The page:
Musical memories from York County, PA: A fall miniseries, Part 1
Often in my columns, I try to jump around to a variety of topics – talking about restaurants one week, stores another, particular towns another, and so on.
But now we’re coming into fall, which will always be most notable in my mind as marching band season, and I wanted to talk some more about local music memories. So I tried to dig out ALL the submission I have on that topic, and realized I have enough for a short miniseries on musical memories from York County.
So, for the next few weeks (with a brief intermission next week to talk about something even more seasonally relevant than music), I’m going to be sharing readers’ memories and photos on a variety of local musical topics, from venues to teachers to bands and beyond.
I hope you’ll enjoy it!
To kick things off, here’s a musical mystery: Of the photo you see with today’s column, shared by reader MaryAnn Hoke, the only known information is that one of the mandolin players in this mandolin band was Hoke’s husband’s grandfather, George Clinton Hoke, who was born Aug. 22, 1892 and died April 5, 1930. Based on that, I’m sure this photo was taken in the early 1900s, probably between 1910 and 1920 or 1925. I’d love to know more for MaryAnn and her family, so if you have any ideas, please let us know!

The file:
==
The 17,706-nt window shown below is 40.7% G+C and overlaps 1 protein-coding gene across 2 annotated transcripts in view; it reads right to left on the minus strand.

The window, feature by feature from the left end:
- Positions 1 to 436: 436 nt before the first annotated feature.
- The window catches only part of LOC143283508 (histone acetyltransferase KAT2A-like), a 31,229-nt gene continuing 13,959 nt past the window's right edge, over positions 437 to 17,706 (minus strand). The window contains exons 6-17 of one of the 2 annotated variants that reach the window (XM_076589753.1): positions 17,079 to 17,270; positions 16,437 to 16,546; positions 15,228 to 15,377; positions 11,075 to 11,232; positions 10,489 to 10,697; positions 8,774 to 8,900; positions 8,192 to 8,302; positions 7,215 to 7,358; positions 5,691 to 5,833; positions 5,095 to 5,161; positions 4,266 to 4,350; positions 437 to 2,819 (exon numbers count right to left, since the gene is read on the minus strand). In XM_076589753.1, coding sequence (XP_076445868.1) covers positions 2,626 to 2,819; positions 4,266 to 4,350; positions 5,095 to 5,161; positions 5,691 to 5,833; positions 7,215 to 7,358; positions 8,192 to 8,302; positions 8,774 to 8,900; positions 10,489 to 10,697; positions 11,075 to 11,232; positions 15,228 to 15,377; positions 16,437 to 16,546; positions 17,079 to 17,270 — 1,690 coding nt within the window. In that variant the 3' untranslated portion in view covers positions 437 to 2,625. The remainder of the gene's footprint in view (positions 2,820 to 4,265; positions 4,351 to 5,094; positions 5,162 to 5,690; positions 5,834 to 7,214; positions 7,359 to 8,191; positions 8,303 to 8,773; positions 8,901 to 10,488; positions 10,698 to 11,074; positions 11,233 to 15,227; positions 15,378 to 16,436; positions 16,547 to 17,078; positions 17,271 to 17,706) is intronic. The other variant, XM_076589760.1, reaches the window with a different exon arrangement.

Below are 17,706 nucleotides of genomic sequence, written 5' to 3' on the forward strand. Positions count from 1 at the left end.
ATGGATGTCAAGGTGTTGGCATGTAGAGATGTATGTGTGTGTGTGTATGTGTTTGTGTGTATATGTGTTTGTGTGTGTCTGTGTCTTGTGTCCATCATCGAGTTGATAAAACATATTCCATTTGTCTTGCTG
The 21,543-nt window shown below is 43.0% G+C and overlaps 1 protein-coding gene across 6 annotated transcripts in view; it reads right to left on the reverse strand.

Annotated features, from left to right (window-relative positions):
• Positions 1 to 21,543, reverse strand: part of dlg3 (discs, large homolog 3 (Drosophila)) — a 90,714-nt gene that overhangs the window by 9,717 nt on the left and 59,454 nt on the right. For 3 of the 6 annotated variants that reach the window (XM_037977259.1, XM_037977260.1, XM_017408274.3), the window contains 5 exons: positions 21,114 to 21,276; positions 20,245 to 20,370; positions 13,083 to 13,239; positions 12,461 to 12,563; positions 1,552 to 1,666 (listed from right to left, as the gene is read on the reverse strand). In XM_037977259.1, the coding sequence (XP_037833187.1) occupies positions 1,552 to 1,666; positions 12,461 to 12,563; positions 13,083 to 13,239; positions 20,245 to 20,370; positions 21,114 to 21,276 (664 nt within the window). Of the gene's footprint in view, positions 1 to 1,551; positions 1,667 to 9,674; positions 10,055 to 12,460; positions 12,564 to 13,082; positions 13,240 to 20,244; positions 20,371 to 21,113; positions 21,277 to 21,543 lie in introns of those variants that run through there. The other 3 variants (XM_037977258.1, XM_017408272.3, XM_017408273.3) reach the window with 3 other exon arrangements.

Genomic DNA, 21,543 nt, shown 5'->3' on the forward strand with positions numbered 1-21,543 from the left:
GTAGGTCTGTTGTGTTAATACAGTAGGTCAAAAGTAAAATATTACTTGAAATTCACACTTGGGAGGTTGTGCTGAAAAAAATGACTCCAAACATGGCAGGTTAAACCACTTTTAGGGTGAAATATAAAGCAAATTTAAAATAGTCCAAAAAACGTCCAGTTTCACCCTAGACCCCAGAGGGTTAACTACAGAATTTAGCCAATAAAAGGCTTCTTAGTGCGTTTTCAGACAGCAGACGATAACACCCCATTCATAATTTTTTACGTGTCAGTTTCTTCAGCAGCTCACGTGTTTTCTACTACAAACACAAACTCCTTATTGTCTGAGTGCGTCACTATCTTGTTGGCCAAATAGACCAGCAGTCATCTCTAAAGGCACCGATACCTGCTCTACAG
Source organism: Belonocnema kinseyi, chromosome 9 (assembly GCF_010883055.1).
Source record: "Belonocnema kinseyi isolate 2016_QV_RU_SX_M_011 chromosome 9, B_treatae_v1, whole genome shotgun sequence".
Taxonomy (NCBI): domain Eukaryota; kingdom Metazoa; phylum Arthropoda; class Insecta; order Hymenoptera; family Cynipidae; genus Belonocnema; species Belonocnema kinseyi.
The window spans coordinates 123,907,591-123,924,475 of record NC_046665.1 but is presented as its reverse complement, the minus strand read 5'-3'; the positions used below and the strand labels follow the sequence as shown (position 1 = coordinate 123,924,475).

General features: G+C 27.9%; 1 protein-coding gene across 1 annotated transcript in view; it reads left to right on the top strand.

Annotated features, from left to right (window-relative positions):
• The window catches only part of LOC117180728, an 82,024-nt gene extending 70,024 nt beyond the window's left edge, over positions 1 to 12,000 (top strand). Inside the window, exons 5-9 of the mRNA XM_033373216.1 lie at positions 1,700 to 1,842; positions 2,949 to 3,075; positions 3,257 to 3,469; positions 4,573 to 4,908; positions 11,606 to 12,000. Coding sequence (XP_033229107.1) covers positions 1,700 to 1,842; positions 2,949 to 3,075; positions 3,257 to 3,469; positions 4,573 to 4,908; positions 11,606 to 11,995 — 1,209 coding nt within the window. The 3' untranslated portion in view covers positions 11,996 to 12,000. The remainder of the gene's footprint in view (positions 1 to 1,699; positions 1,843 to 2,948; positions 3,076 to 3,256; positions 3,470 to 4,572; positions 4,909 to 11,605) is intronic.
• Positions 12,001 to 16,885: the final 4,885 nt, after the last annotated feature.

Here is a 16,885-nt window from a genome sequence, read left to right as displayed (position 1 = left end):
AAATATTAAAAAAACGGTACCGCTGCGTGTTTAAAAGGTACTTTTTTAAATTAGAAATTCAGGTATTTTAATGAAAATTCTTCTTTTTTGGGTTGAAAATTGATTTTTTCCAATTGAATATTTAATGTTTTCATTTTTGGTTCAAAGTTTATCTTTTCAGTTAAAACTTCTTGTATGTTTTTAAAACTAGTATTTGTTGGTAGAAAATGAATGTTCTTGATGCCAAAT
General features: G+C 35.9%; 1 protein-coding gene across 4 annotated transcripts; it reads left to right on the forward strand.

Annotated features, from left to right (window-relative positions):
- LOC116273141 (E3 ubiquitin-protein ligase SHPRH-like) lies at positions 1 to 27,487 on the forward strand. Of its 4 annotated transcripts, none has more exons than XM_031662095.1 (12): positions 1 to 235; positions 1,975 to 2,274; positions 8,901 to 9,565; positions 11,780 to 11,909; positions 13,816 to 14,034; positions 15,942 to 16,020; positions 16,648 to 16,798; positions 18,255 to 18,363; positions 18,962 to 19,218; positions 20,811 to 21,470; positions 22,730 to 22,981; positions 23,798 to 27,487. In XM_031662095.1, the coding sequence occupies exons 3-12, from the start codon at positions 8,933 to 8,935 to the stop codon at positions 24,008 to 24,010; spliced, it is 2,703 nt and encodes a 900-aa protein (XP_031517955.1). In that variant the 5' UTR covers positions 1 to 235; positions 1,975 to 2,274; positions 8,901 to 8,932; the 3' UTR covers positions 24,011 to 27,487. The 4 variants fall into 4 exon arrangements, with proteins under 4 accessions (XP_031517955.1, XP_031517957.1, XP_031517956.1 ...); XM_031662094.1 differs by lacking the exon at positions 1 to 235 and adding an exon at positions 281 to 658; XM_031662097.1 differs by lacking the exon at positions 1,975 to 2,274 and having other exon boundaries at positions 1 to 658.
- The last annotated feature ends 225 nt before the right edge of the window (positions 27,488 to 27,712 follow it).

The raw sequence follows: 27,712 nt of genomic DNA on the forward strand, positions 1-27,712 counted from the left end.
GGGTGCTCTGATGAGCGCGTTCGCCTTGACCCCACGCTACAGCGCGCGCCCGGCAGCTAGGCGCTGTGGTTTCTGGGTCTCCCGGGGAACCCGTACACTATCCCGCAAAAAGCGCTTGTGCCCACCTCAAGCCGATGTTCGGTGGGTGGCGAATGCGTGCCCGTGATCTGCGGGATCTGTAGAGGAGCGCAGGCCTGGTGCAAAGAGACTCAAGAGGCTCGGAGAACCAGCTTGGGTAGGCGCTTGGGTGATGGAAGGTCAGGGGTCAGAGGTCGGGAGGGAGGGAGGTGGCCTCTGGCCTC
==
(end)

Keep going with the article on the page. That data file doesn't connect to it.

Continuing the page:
Another topic of musical interest in the past has been the American Legion shows held in York during the 1940s and 1950s at Post No. 127. Originally, a reader named Anita in North Carolina asked about that in 2015, and I shared some memories of those shows back in June of last year.
I had a letter on the topic from George M. Trout Sr., a longtime local radio personality who is often a wealth of musical information. George noted:
“Regarding the question of the American Legion shows from Anita in North Carolina… York Post 127 was host for the shows from 1920 to 1956 or 1957, and I doubt there are many local participants left in York. I suspect I am one of the very few. Although there are probably a number of people who saw some of the shows.”
George continued, “At the suggestion of a local vocal teacher, Ralph Woolley, I auditioned for the male chorus of ‘Rio Rita’ in 1950 and was stunned to win the lead role of Captain Jim, of the Texas Rangers. The late Bettie Jones of East York was the romantic lead.”
He added, “In 1951, bagpipers and a large chorus were featured in the wonderful ‘Brigadoon,’ with beautiful songs like ‘The Heather on the Hill’ and the title song. As leading man my ‘love interest’ was Joyce Forman, but the talented Isabelle Tubb was the talent find of the year.”
“The 1952 show was ‘Bloomer Girl,'” George noted, which “starred a member of the famous theatrical family, Ethel Barrymore, who also used her married last name, Colt. Local regular actors who had roles in many shows included Harry Seyler, Alverta Keller, Don Hoke and Bill Flinchbaugh. All four have passed, I think. Emanuel Cassimatis and I were singing sons-in-law. Emanuel in later years served as a judge in the York County courts. He too has passed away. Isabelle Tubb was, again, a local star.”
George said, “My last participation was the wonderful and powerful Rodgers and Hammerstein ‘South Pacific.’ This show still plays on many stages even today. Songs like ‘Some Enchanted Evening,’ ‘There is Nothing Like a Dame,’ ‘Happy Talk,’ and ‘This Nearly was Mine’ are still popular. My role was that of Lt. Joseph Cable, who fell in love with the beautiful native girl Liat. My ‘feature’ song was ‘You’ve Got to be Taught,’ dealing musically with racial situations. The lyrics were strong and an affirmation of the strong feelings of Hammerstein.”